One of the biggest challenges I faced when I was first introduced to coaching was trying to deal with keeping silent when someone was sitting in front of me asking for my help. I, like most people, was brought up with the understanding that if someone came to talk or ask for help, it meant that they wanted me to hear their problem and then expected to receive my advice or answer in much the same way that I might have given accounting or business advice – they didn’t have information, so I gave them what they were lacking!
As a result, this ‘keeping my mouth shut and just listening’ was both alien in concept and difficult to apply because it required both a conceptual shift from the old ‘someone asks for help so I give them advice’ way of operating AND the development of a new habit of listening and ‘shutting up’. I needed to allow the other person the space to expunge the plethora of thoughts and stories that they had created and which were whizzing around their heads until they arrived at the ‘aha’ moment for themselves. This shift was not easy for me.
I didn’t ‘get it’!
You see, in the early days when I didn’t ‘get it’, I wondered why, after some quite long and productive and interactive sessions, clients kept coming back without having really taken any action on their issue. I thought I had done a good job because I had given ‘value for money’ because it seemed that ‘value should be in the form of advice and information’ rather than just holding the space to allow them to think.
It wasn’t until I saw one of my colleagues give a demonstration on the power of silence in coaching that I ‘got it’. And it wasn’t a case of ‘silence for the sake of silence’ either, it was more about giving undivided attention, listening, being curious with questions and being engaged. It was so powerful and the impact on the client was visibly evident. Nancy Kline calls it creating a ‘thinking environment’ in her book ‘Time to Think’.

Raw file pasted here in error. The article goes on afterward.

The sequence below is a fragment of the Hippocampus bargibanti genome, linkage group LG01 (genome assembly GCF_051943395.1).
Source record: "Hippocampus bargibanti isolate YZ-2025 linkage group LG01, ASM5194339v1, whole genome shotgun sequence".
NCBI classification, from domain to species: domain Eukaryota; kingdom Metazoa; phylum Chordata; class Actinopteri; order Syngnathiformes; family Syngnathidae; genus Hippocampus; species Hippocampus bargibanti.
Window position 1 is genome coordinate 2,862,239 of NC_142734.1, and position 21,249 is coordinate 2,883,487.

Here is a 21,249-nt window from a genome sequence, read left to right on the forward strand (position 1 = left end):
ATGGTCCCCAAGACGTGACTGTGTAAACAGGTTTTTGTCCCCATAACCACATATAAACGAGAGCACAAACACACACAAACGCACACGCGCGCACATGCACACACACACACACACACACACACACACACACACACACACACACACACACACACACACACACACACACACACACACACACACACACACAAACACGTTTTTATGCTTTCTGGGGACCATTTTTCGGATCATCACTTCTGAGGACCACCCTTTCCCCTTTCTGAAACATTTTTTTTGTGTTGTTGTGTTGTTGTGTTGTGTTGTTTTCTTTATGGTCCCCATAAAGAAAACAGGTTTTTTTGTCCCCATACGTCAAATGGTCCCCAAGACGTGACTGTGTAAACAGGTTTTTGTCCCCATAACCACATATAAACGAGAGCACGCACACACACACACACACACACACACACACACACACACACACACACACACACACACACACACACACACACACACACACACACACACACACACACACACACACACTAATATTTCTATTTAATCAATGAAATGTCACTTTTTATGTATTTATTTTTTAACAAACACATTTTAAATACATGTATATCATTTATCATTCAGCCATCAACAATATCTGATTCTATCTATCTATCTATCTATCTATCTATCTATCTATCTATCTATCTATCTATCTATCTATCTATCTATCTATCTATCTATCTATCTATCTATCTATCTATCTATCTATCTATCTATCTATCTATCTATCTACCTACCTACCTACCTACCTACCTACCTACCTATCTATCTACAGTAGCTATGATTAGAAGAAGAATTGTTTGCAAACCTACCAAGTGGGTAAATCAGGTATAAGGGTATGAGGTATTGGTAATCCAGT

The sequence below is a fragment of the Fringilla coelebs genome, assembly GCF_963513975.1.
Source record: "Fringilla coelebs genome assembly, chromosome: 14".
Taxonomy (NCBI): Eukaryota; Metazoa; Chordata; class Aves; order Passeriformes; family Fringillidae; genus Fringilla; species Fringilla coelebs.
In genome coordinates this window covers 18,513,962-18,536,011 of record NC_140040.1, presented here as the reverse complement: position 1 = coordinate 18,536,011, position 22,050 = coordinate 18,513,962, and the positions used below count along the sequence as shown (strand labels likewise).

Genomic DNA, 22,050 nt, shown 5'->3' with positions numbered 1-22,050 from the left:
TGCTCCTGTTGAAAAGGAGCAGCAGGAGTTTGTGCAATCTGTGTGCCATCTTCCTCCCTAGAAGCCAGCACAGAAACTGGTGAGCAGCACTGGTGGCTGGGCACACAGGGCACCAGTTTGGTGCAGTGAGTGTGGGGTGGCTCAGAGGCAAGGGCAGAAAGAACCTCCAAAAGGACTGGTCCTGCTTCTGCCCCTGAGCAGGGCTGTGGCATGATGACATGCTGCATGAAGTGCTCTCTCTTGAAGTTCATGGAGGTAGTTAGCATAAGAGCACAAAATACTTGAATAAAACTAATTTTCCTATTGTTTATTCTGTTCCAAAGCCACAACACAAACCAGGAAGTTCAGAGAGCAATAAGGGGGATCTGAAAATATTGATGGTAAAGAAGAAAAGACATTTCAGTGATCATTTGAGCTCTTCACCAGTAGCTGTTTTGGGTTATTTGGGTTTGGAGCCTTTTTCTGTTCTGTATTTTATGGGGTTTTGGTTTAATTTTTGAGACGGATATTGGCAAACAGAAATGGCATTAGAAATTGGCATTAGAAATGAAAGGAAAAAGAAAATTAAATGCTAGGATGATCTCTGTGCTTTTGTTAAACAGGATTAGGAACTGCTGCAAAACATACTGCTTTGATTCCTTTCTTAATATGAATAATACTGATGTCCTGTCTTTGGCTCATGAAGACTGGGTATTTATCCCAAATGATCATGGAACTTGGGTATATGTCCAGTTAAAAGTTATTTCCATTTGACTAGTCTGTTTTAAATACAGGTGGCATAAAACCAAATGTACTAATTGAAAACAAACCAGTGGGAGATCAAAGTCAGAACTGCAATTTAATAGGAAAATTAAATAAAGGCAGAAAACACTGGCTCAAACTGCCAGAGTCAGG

The impact of keeping your mouth shut
The thing that I realised however, in that moment and in subsequent sessions with clients, was that this wasn’t just about coaching. Actually, what I was seeing was a true expression of genuine interest, caring and even love on the part of one individual to another, and if you substitute the word coach and replace it with parent, employer, partner, line manager, teacher, therapist, doctor, colleague, friend and any other role in which we find ourselves engaged with other people on a one-to-one basis, you can see the extent to which this process is potentially so valuable and transformative.
Everyone has the opportunity to create these ‘thinking environments’ and everyone can be transformative. All it takes is keeping your mouth shut, giving your maximum attention and listening, and occasionally, if the person becomes stuck, a simple question to ask what assumption they are making and if it is true, is all that is required to nudge them along. There is nothing more to do, to give, to say because it is not about you – it is about the person in front of you.
So I urge you to try it. I assure you that it is not easy. I still find it challenging to break the ‘bad habits’ even though conceptually, I get it. But it is worth persevering, you WILL make such a difference in the lives of friends, colleagues, staff, children, clients and all of the people that you care about.